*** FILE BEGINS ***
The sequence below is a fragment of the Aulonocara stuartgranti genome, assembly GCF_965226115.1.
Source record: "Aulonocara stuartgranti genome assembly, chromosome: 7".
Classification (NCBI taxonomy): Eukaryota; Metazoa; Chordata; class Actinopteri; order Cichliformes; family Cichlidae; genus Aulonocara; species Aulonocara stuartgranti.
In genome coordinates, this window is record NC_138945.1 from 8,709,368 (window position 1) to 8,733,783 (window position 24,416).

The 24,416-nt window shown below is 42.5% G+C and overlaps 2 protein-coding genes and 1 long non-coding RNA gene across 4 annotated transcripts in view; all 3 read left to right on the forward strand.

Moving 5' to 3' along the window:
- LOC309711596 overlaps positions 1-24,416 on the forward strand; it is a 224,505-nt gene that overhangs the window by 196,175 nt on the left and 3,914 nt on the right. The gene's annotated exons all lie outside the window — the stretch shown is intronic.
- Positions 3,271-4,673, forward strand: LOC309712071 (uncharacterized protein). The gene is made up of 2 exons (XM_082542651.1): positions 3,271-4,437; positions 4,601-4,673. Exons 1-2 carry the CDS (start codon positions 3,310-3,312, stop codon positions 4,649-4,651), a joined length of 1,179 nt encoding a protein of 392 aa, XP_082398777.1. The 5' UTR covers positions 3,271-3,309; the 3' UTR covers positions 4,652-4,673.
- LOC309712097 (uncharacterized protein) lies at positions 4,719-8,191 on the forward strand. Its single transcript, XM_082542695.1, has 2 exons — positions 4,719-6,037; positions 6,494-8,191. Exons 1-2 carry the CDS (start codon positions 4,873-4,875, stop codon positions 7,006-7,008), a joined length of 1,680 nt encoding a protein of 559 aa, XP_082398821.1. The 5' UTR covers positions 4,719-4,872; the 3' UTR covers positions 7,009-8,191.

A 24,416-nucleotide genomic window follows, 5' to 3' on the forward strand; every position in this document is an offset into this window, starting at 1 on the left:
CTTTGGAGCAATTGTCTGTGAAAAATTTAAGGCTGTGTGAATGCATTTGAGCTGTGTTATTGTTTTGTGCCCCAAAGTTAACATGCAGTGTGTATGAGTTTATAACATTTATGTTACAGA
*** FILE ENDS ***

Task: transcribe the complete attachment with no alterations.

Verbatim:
The sequence below is a fragment of the Aulonocara stuartgranti genome, assembly GCF_965226115.1.
Source record: "Aulonocara stuartgranti genome assembly, chromosome: 7".
Classification (NCBI taxonomy): Eukaryota; Metazoa; Chordata; class Actinopteri; order Cichliformes; family Cichlidae; genus Aulonocara; species Aulonocara stuartgranti.
In genome coordinates, this window is record NC_138945.1 from 8,709,368 (window position 1) to 8,733,783 (window position 24,416).

The 24,416-nt window shown below is 42.5% G+C and overlaps 2 protein-coding genes and 1 long non-coding RNA gene across 4 annotated transcripts in view; all 3 read left to right on the forward strand.

Moving 5' to 3' along the window:
- LOC309711596 overlaps positions 1-24,416 on the forward strand; it is a 224,505-nt gene that overhangs the window by 196,175 nt on the left and 3,914 nt on the right. The gene's annotated exons all lie outside the window — the stretch shown is intronic.
- Positions 3,271-4,673, forward strand: LOC309712071 (uncharacterized protein). The gene is made up of 2 exons (XM_082542651.1): positions 3,271-4,437; positions 4,601-4,673. Exons 1-2 carry the CDS (start codon positions 3,310-3,312, stop codon positions 4,649-4,651), a joined length of 1,179 nt encoding a protein of 392 aa, XP_082398777.1. The 5' UTR covers positions 3,271-3,309; the 3' UTR covers positions 4,652-4,673.
- LOC309712097 (uncharacterized protein) lies at positions 4,719-8,191 on the forward strand. Its single transcript, XM_082542695.1, has 2 exons — positions 4,719-6,037; positions 6,494-8,191. Exons 1-2 carry the CDS (start codon positions 4,873-4,875, stop codon positions 7,006-7,008), a joined length of 1,680 nt encoding a protein of 559 aa, XP_082398821.1. The 5' UTR covers positions 4,719-4,872; the 3' UTR covers positions 7,009-8,191.

A 24,416-nucleotide genomic window follows, 5' to 3' on the forward strand; every position in this document is an offset into this window, starting at 1 on the left:
CTTTGGAGCAATTGTCTGTGAAAAATTTAAGGCTGTGTGAATGCATTTGAGCTGTGTTATTGTTTTGTGCCCCAAAGTTAACATGCAGTGTGTATGAGTTTATAACATTTATGTTACAGA